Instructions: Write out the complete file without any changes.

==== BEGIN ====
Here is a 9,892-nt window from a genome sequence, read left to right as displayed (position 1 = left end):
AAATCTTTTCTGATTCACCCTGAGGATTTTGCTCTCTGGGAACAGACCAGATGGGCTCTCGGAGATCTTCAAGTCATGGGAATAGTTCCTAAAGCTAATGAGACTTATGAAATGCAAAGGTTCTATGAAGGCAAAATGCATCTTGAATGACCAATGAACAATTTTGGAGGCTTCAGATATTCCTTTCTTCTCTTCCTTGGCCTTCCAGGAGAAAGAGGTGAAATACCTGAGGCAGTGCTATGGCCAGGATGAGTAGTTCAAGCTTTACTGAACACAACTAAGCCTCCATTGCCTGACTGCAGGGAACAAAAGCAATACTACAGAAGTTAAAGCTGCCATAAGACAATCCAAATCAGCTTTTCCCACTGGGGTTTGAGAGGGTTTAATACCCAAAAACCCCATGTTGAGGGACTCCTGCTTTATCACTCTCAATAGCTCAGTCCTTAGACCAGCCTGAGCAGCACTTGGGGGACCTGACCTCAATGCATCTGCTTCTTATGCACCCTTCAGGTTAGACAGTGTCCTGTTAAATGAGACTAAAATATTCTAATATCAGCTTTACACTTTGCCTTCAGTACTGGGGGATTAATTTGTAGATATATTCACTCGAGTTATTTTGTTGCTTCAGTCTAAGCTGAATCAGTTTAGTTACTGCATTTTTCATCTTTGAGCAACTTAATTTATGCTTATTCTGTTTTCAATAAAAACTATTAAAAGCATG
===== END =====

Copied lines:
Here is a 9,892-nt window from a genome sequence, read left to right as displayed (position 1 = left end):
AAATCTTTTCTGATTCACCCTGAGGATTTTGCTCTCTGGGAACAGACCAGATGGGCTCTCGGAGATCTTCAAGTCATGGGAATAGTTCCTAAAGCTAATGAGACTTATGAAATGCAAAGGTTCTATGAAGGCAAAATGCATCTTGAATGACCAATGAACAATTTTGGAGGCTTCAGATATTCCTTTCTTCTCTTCCTTGGCCTTCCAGGAGAAAGAGGTGAAATACCTGAGGCAGTGCTATGGCCAGGATGAGTAGTTCAAGCTTTACTGAACACAACTAAGCCTCCATTGCCTGACTGCAGGGAACAAAAGCAATACTACAGAAGTTAAAGCTGCCATAAGACAATCCAAATCAGCTTTTCCCACTGGGGTTTGAGAGGGTTTAATACCCAAAAACCCCATGTTGAGGGACTCCTGCTTTATCACTCTCAATAGCTCAGTCCTTAGACCAGCCTGAGCAGCACTTGGGGGACCTGACCTCAATGCATCTGCTTCTTATGCACCCTTCAGGTTAGACAGTGTCCTGTTAAATGAGACTAAAATATTCTAATATCAGCTTTACACTTTGCCTTCAGTACTGGGGGATTAATTTGTAGATATATTCACTCGAGTTATTTTGTTGCTTCAGTCTAAGCTGAATCAGTTTAGTTACTGCATTTTTCATCTTTGAGCAACTTAATTTATGCTTATTCTGTTTTCAATAAAAACTATTAAAAGCATG